This data could be lists of different identities, such as licensed traders, or users technically or professionally qualified to use a specific application or service. This content could also be more diverse or very specific, such as lists of cost centers or departments permitted to use an application if contained within a SAP system, for example.
Where does this new complexity come from?
As an organization’s application estate grows ever wider to cover increasingly complex business processes and functions, the IAM tool set needs to be able to handle increasing user cases, processes and reporting requirements to demonstrate control.
Also, the traditional boundaries of access governance processes — employees, contractors or temporary workers — are now expanding to include users such as suppliers, business partners and other third parties, all of which can be found in disparate locations across the business or federated source.
But each of these user repositories still requires an organization to ensure the foundations are set in place, and that the data is clean, has integrity and has defined use cases for downstream processing. But above all, they require an owner who understands both the business and identity access governance uses.
Here’s an example of what can happen if these criteria aren’t met: The HR function changes a department name, say “product marketing” to “portfolio marketing.” The old name was used in a role-based access control (RBAC) model and now has disappeared. So the system revokes swathes of user access that had been based upon the department name!
What’s the most in-demand governance feature clients are asking you about at the moment?
Perhaps the governance process receiving the most focus at present is segregation of duties (SOD). An increasing number of companies are now seeing the value of how SOD augments and forms part of robust access request and certification processes.
The traditional examples of segregation of duties are found in the requirement to separate users who have the ability to raise an invoice from those who release payment on an invoice, or segregating front and middle office trading functions.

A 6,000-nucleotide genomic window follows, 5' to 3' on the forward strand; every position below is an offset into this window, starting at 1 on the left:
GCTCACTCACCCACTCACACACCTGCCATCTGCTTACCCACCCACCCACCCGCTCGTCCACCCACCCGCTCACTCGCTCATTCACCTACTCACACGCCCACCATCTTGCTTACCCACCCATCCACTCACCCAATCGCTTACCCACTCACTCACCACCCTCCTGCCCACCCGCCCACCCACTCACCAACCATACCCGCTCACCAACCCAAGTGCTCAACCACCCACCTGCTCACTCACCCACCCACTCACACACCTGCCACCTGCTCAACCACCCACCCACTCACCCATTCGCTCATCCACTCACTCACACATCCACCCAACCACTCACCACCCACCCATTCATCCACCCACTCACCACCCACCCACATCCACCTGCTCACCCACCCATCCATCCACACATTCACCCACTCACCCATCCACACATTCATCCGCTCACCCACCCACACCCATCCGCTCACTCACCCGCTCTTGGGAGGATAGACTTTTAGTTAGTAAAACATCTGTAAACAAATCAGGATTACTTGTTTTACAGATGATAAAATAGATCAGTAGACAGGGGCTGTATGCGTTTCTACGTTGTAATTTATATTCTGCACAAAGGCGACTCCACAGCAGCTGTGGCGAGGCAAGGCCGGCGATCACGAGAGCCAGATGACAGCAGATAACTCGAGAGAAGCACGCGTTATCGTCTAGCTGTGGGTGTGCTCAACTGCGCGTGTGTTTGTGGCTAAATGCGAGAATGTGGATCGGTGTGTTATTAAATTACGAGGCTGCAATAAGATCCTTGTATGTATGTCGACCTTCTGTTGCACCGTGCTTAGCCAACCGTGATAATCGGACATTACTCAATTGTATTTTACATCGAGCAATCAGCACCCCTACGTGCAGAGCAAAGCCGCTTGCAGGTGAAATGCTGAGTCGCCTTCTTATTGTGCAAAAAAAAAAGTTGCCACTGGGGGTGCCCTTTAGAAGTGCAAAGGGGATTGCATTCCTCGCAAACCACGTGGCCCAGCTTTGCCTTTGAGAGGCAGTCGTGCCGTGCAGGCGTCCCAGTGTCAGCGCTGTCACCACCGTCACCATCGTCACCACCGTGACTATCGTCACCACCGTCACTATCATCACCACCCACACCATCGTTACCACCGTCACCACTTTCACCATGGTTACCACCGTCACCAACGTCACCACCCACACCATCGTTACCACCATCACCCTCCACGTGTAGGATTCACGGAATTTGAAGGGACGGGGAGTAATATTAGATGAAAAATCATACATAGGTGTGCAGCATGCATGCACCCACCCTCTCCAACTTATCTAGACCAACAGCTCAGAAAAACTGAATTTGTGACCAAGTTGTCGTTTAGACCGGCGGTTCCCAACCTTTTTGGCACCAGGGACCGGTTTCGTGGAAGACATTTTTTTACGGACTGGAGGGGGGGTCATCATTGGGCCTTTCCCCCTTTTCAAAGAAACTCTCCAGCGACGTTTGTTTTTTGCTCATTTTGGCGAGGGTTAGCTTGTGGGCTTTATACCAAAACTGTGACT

Without segregating these duties, you leave the door open to abuses, theft or breaches due to the inappropriate actions of insiders. This is becoming more and more relevant: The IBM Cyber Security Intelligence Index found that in 2015, 60 percent of attacks were carried out by insiders. This insider threat is now leading clients to take an organizationwide view for all business processes, covering hundreds or thousands of applications in the estate, rather than the historical single application-centric approach to address specific issues.
The granularity of control you can achieve with SOD is allowing clients to achieve a far tighter degree of control, which is especially important for organizations required to comply with financial regulations. Product tool sets are able to assist with the detective aspect of a SOD rule, some even at the preventative stage during an access request.
A growing trend is to attempt to prevent a breach in the first instance — after all, why let something happen, assuming a detective control will pick it up? Generally, the SOD rule is applied at its lowest level: the entitlement level. But for organizations with hundreds of thousands, if not millions, of entitlements, it’s possible to also do this at the role level. In that case, you must detect and manage entitlement conflicts inside roles, or else you’ll expose a huge gap!